Hubert Burda Media

How Alexander Wang is changing fashion

The designer has been in business 10 years – he tells us how his "work hard, play hard" attitude has got him so far.

If you were to pick a designer to act as poster child for the millennial generation, it would have to be Alexander Wang. College dropout, self-made mogul, party animal: Wang’s backstory reads like a textbook on the unusual career paths of fellow millennials such as Mark Zuckerberg, pioneers who have turned entire industries upside down and disrupted the status quo.

Kids, however, eventually grow up, and while companies like Facebook have become juggernauts soon after turning 10, the scrappy and fun attitude that usually peters out after a decade in business is still at the core of Alexander Wang, both the man and the label.

The image of Wang as a baby-faced Asian-American prodigy who made it big and became a household name while still a twenty-something club kid is still ingrained in the consciousness of many of his fans and detractors alike, but underneath this facade lies a driven man, whose ability to mix high and low, pop and couture, has exerted as much influence on the industry as the work of designers often praised for their flights of fancy.

Just look at what’s happening right now: streetwear, sportswear, hip-hop, rave culture. Alexander Wang has been mining those references since his early days, creating a look that’s quickly identifiable as uniquely his, an effortlessly put-together aesthetic that has become known as “model off-duty”. We have to thank Wang for the countless pictures of mannequins on the street during fashion week clad in slouchy tank tops, distressed leather jackets, skinny ripped jeans and biker boots.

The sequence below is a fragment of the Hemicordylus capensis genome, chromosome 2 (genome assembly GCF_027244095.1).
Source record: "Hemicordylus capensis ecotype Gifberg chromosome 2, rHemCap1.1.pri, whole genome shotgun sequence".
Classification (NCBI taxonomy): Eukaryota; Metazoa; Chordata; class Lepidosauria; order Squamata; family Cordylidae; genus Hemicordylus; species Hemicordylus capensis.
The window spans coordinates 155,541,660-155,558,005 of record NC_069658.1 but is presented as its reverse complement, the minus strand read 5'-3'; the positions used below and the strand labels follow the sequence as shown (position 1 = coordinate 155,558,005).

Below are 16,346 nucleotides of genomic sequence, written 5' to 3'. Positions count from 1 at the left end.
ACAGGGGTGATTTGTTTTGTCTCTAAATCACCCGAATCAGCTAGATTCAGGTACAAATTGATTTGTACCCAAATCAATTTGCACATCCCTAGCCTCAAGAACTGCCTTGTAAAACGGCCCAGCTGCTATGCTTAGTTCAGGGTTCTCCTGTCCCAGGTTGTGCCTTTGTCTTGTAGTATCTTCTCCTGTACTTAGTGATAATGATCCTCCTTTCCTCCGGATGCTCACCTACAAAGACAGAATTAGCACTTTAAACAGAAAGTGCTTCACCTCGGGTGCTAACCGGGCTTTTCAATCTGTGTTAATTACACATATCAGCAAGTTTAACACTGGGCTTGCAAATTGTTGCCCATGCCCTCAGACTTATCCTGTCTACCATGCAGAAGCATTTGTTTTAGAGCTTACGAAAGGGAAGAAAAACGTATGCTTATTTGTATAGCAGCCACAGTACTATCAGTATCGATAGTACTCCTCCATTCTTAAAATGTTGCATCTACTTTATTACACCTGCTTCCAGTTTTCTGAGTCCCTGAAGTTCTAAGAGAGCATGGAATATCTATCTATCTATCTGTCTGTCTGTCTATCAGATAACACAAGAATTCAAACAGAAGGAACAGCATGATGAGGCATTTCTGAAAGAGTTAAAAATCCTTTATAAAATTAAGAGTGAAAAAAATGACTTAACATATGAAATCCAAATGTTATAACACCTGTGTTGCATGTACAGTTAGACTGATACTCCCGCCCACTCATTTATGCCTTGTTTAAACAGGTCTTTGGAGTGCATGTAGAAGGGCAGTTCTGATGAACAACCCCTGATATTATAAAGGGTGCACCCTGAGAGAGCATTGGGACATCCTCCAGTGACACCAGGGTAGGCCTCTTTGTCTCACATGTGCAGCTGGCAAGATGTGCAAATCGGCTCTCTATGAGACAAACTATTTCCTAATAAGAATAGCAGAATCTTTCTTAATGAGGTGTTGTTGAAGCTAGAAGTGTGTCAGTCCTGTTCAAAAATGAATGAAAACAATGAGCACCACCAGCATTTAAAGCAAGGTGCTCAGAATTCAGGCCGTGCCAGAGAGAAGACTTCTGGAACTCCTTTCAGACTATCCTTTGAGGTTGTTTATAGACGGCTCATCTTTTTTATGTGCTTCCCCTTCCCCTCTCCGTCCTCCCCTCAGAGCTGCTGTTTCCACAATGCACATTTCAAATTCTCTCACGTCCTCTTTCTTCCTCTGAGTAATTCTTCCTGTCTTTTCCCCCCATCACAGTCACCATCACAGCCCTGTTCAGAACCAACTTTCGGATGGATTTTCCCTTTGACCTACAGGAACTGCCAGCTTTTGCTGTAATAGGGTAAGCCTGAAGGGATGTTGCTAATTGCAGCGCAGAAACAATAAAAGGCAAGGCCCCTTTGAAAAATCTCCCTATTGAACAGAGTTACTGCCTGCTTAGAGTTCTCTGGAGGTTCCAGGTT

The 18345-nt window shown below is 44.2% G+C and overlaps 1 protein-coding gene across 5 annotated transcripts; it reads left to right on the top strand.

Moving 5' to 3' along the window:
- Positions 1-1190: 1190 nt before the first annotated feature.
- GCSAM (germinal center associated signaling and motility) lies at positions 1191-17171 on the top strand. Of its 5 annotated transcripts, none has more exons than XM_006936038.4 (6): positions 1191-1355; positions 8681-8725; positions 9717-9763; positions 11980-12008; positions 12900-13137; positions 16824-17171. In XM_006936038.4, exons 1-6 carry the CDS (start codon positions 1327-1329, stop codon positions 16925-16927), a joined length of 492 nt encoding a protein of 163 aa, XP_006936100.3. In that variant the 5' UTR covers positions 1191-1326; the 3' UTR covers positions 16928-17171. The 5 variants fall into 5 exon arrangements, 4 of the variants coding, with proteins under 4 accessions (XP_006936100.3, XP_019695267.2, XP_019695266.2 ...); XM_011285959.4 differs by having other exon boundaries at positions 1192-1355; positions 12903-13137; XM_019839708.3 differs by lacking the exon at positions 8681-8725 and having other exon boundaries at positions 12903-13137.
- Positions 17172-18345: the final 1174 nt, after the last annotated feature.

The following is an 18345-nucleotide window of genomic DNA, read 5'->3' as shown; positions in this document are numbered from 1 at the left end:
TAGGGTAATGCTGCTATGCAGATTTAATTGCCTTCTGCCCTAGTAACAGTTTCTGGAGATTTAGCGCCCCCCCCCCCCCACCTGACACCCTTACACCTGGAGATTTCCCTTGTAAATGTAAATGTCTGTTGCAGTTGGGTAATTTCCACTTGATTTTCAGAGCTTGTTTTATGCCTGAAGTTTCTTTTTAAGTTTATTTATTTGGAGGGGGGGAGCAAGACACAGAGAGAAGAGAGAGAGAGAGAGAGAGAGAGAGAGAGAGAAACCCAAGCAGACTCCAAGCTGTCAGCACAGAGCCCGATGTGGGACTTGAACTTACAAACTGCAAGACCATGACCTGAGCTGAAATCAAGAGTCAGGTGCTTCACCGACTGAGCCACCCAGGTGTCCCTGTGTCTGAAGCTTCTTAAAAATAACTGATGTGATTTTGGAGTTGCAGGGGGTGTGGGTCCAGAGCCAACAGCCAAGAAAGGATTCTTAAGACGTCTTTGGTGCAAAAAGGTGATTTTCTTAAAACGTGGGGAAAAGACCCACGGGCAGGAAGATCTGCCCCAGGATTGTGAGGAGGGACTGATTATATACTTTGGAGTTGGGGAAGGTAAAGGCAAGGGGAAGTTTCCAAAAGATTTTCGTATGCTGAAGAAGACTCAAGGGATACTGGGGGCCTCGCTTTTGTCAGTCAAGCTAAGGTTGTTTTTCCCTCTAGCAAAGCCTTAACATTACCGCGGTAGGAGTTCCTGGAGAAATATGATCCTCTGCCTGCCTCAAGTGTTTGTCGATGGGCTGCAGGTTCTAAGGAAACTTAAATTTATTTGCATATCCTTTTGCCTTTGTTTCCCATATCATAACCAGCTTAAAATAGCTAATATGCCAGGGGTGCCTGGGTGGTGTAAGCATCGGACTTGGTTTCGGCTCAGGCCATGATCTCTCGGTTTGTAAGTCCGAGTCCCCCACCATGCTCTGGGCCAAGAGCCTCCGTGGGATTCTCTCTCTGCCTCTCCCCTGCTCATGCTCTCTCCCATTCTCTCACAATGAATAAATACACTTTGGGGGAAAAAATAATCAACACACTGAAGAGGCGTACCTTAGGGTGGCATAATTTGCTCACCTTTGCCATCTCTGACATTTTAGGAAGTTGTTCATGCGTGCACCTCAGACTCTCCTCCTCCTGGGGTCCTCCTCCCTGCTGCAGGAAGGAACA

Backstage at the Alexander Wang autumn/winter 2016 show

In 2005, the California-born Wang interrupted his studies at Parsons in New York to launch a small collection of six unisex sweaters that he peddled himself to boutiques around Manhattan. Instead of going the usual route of a fashion degree followed by a job at an established label, he figured that he was ready to do things his own way. “[The established route] wasn’t necessarily a path I wanted to go down, because I wanted to take a path that there might be more of a question mark at the end – like, where could this take me, what could this mean?” says Wang when we met him early last spring in New York’s Tribeca neighbourhood, where his studio is located. “Because if I stay in school and finish, I know that at that point I’m going to have to go find a job and work for a designer brand. At the time, I was interning a lot while I was in school and working retail and I very much felt stimulated by those experiences, so I thought, ‘Well, what if I just created a small collection and sold it on consignment to a few stores and I could just kind of get a sense, learn the business?’”

Although most 22-year-old aspiring designers may think business is secondary to their craft, the idea of building a commercially successful label was very much on Wang’s mind from day one. While interning at Teen Vogue, he recalls how many high-end brands would refuse to lend clothes to the magazine, feeling that its readers were not their target customers. “I always grew up aspiring and looking at the big luxury brands and loving them, but obviously not being able to afford them – and this was before the time of H&M and Topshop. If you couldn’t afford them, then you were left with not a lot of options, so I wanted to do something that me and my friends could afford, that we were still excited by,” says Wang, who also wants to set the record straight about the help he supposedly received from his family.

“There’s this story where everyone thinks that my mom works in production in China because she lives in China and she hooked me up with all these factories, but to be honest my family comes nowhere near anyone in fashion. I mean no one in fashion – no aunts, cousins, nothing. So a lot of it was just figuring it out. And I started with knitwear because it’s a yarn that you directly work with – a vertical operation essentially, it’s not like you do tailoring or you have to go and buy the fabric from here, or pattern from here. Knitwear was something I could handle and I started with just six sweaters and this idea that I would do unisex and it was the same core wardrobe knitwear pieces that you would need, like an oversized cardigan, a hoodie, a crewneck ...”

Backstage at the Alexander Wang autumn/winter 2016 show